KARACHI: Nearly 2.5 million students in southern Pakistan are at risk of being permanently out of school, a provincial official has said, as the country grapples with devastating floods that have ravaged the South Asian country.
Historic monsoon rains and melting glaciers in northern mountains brought cataclysmic floods, which affected 33 million people and killed at least 1,290, including 453 children. One-third of the country is submerged and the extreme weather, widely attributed to climate change, is still expected to spread.
As relief and rescue operations continue across Pakistan, the worst-hit province of Sindh, where at least 492 were killed and more than 14.5 million are currently displaced, the widespread devastation is threatening the future of education for millions of students.
Sardar Ali Shah, Sindh’s top education official, told Arab News the initial survey showed that 15,000 schools in the province have been damaged by the floods, while 5,000 school buildings are currently being used as shelters for flood survivors.
“There are fears these students may permanently go out of school,” Shah said.
“Nearly 2.5 million students are enrolled in these 20,000 schools. We don’t have resources to make 20,000 schools functional even after water is dewatered.”
With school buildings used as shelters, it may take more time even after the floods subsided for victims to find alternative housing, he added, which will also affect when students can return to classrooms.
For now, formal lessons in flood-hit areas are being conducted through temporary learning centers, with the local government launching the program on Monday, Shah said.
Javed Shah, a teacher at a public primary school in Sindh, told Arab News the province took a while to restart lessons in the aftermath of the 2011 floods, which had then killed over 400 people and affected nearly 9 million others.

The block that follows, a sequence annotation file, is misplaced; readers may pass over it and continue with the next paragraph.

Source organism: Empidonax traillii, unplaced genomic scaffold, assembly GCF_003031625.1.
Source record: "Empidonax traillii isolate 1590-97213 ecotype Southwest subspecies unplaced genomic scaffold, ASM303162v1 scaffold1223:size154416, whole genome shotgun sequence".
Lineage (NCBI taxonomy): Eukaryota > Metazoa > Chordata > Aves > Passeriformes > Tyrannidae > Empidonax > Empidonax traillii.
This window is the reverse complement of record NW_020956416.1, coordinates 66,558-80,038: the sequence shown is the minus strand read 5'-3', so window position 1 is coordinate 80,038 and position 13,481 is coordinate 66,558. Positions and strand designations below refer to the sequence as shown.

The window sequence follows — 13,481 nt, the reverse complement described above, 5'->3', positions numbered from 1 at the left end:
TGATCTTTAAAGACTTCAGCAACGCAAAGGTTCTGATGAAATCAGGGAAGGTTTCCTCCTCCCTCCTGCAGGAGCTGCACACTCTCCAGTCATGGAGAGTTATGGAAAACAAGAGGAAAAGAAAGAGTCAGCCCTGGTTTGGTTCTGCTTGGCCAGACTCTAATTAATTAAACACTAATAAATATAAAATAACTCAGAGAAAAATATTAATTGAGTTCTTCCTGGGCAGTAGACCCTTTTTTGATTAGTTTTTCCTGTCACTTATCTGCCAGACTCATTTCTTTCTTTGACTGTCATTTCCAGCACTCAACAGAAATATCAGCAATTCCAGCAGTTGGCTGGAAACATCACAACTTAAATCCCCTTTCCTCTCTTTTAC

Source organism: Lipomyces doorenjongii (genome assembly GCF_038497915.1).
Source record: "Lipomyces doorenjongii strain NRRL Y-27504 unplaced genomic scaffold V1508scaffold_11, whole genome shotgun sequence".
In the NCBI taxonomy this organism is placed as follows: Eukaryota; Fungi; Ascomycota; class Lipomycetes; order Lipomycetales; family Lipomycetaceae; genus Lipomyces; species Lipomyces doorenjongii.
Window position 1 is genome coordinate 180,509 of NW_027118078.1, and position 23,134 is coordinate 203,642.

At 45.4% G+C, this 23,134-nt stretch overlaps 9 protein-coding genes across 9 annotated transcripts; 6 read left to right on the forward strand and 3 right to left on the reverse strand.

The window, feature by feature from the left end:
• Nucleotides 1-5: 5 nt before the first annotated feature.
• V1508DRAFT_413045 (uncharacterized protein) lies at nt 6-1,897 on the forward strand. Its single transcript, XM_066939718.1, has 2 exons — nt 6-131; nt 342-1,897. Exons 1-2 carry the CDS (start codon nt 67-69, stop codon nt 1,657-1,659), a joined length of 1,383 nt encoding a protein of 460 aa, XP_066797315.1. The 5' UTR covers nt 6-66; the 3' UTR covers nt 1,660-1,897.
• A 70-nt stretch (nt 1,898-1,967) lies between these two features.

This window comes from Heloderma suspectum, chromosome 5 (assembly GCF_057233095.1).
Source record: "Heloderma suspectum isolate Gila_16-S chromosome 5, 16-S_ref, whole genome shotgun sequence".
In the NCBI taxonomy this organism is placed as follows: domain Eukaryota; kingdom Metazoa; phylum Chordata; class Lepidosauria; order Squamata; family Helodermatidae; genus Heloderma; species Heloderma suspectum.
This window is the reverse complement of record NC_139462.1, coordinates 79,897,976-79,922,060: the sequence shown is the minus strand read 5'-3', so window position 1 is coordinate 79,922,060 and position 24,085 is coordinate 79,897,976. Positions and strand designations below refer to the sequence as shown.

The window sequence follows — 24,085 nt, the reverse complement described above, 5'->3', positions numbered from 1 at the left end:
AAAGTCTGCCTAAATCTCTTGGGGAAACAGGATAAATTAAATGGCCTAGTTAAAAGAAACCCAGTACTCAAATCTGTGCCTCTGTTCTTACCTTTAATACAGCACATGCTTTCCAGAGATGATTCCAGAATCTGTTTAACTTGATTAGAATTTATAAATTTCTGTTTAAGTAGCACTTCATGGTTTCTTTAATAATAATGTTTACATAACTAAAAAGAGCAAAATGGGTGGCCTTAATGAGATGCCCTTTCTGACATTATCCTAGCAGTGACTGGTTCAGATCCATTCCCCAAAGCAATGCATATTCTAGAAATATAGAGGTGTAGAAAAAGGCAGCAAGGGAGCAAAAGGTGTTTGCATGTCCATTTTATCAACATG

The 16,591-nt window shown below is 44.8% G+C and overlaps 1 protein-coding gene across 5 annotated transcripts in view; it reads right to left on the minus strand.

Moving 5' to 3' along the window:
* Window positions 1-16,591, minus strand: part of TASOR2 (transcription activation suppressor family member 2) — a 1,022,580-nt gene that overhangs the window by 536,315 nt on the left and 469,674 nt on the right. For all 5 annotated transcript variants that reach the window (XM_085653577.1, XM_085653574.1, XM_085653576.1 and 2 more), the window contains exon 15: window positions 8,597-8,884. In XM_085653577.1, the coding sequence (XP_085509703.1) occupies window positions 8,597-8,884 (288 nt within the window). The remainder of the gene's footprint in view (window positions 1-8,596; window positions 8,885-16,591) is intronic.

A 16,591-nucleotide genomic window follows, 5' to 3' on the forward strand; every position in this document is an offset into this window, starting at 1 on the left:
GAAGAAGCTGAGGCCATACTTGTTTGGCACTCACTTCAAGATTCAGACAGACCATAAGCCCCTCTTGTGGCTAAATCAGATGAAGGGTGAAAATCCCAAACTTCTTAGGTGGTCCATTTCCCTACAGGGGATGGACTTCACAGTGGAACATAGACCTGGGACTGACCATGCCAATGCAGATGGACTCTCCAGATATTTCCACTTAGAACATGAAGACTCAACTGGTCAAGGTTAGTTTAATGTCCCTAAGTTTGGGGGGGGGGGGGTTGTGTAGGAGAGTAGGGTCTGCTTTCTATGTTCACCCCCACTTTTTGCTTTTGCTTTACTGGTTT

“It took months to restart classes when flood victims were housed here during the 2010-11 floods,” he said. “And it took us several years to fix our school furniture.”
Sindh has a “poor track record” when it comes to reconstructing damaged schools, independent education scholar Dr. Ayesha Razzaque, told Arab News.
“There’s no reason to suggest that they are on top of things now,” Razzaque said.
This year’s floods may also lead parents “to decide between sending children to schools and helping with work or chores.”
Razzaque said the floods will add to existing problems in the province, as Sindh was “already doing quite poorly” on all education indicators, from the number of students attending school or their performance on math and language skills.
“This is going to take a while to recover from and that too only if the movement is serious about education which doesn’t seem to be the case,” she said, adding that support for students will be crucial.
As the government appeals to the international community to help with relief efforts, Pakistani children are longing for the day they return to class.
“My heart pains for the children and their families who have taken shelter at my school,” seven-year-old Maria Qayyum told Arab News.
“But they should be moved to a better place so that I may resume my studies.”